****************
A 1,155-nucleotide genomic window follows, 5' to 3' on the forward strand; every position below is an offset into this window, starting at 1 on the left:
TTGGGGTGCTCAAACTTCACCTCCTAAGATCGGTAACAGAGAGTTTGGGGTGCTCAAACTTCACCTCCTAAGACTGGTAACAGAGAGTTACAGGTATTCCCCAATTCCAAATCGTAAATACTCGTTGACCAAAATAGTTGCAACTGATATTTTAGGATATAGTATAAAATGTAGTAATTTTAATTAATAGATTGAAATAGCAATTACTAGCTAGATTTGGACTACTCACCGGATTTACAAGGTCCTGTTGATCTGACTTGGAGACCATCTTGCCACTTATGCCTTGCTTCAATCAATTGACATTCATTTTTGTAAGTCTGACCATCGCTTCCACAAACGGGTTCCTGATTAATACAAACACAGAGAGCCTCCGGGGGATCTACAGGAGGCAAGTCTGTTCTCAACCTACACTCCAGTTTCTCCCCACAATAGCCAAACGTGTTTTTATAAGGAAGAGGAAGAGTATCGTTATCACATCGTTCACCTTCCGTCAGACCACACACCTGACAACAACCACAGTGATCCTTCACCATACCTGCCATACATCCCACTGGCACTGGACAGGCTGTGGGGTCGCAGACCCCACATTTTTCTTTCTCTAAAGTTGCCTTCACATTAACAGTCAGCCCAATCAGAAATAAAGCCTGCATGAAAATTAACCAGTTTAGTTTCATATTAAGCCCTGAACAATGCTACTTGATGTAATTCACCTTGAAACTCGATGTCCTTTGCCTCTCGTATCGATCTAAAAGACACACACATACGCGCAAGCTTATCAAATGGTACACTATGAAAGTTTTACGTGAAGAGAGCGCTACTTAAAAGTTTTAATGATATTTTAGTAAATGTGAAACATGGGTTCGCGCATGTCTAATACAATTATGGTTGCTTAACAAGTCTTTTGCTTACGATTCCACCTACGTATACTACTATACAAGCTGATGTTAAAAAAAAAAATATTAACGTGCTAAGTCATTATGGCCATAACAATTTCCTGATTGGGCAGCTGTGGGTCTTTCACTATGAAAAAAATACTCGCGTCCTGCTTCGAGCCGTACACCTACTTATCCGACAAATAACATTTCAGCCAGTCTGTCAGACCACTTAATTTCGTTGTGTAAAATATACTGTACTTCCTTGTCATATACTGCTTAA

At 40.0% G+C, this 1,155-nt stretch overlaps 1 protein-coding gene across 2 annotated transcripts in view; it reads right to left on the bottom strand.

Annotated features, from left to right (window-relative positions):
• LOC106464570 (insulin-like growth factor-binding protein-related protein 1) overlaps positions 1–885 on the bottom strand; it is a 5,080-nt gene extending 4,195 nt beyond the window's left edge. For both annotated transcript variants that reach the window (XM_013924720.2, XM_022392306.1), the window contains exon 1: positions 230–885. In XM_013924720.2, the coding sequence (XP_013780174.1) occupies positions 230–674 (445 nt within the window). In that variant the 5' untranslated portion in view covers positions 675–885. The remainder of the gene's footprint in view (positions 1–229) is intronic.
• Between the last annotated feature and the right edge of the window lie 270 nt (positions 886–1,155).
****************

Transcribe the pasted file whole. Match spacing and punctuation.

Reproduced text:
A 1,155-nucleotide genomic window follows, 5' to 3' on the forward strand; every position below is an offset into this window, starting at 1 on the left:
TTGGGGTGCTCAAACTTCACCTCCTAAGATCGGTAACAGAGAGTTTGGGGTGCTCAAACTTCACCTCCTAAGACTGGTAACAGAGAGTTACAGGTATTCCCCAATTCCAAATCGTAAATACTCGTTGACCAAAATAGTTGCAACTGATATTTTAGGATATAGTATAAAATGTAGTAATTTTAATTAATAGATTGAAATAGCAATTACTAGCTAGATTTGGACTACTCACCGGATTTACAAGGTCCTGTTGATCTGACTTGGAGACCATCTTGCCACTTATGCCTTGCTTCAATCAATTGACATTCATTTTTGTAAGTCTGACCATCGCTTCCACAAACGGGTTCCTGATTAATACAAACACAGAGAGCCTCCGGGGGATCTACAGGAGGCAAGTCTGTTCTCAACCTACACTCCAGTTTCTCCCCACAATAGCCAAACGTGTTTTTATAAGGAAGAGGAAGAGTATCGTTATCACATCGTTCACCTTCCGTCAGACCACACACCTGACAACAACCACAGTGATCCTTCACCATACCTGCCATACATCCCACTGGCACTGGACAGGCTGTGGGGTCGCAGACCCCACATTTTTCTTTCTCTAAAGTTGCCTTCACATTAACAGTCAGCCCAATCAGAAATAAAGCCTGCATGAAAATTAACCAGTTTAGTTTCATATTAAGCCCTGAACAATGCTACTTGATGTAATTCACCTTGAAACTCGATGTCCTTTGCCTCTCGTATCGATCTAAAAGACACACACATACGCGCAAGCTTATCAAATGGTACACTATGAAAGTTTTACGTGAAGAGAGCGCTACTTAAAAGTTTTAATGATATTTTAGTAAATGTGAAACATGGGTTCGCGCATGTCTAATACAATTATGGTTGCTTAACAAGTCTTTTGCTTACGATTCCACCTACGTATACTACTATACAAGCTGATGTTAAAAAAAAAAATATTAACGTGCTAAGTCATTATGGCCATAACAATTTCCTGATTGGGCAGCTGTGGGTCTTTCACTATGAAAAAAATACTCGCGTCCTGCTTCGAGCCGTACACCTACTTATCCGACAAATAACATTTCAGCCAGTCTGTCAGACCACTTAATTTCGTTGTGTAAAATATACTGTACTTCCTTGTCATATACTGCTTAA

At 40.0% G+C, this 1,155-nt stretch overlaps 1 protein-coding gene across 2 annotated transcripts in view; it reads right to left on the bottom strand.

Annotated features, from left to right (window-relative positions):
• LOC106464570 (insulin-like growth factor-binding protein-related protein 1) overlaps positions 1–885 on the bottom strand; it is a 5,080-nt gene extending 4,195 nt beyond the window's left edge. For both annotated transcript variants that reach the window (XM_013924720.2, XM_022392306.1), the window contains exon 1: positions 230–885. In XM_013924720.2, the coding sequence (XP_013780174.1) occupies positions 230–674 (445 nt within the window). In that variant the 5' untranslated portion in view covers positions 675–885. The remainder of the gene's footprint in view (positions 1–229) is intronic.
• Between the last annotated feature and the right edge of the window lie 270 nt (positions 886–1,155).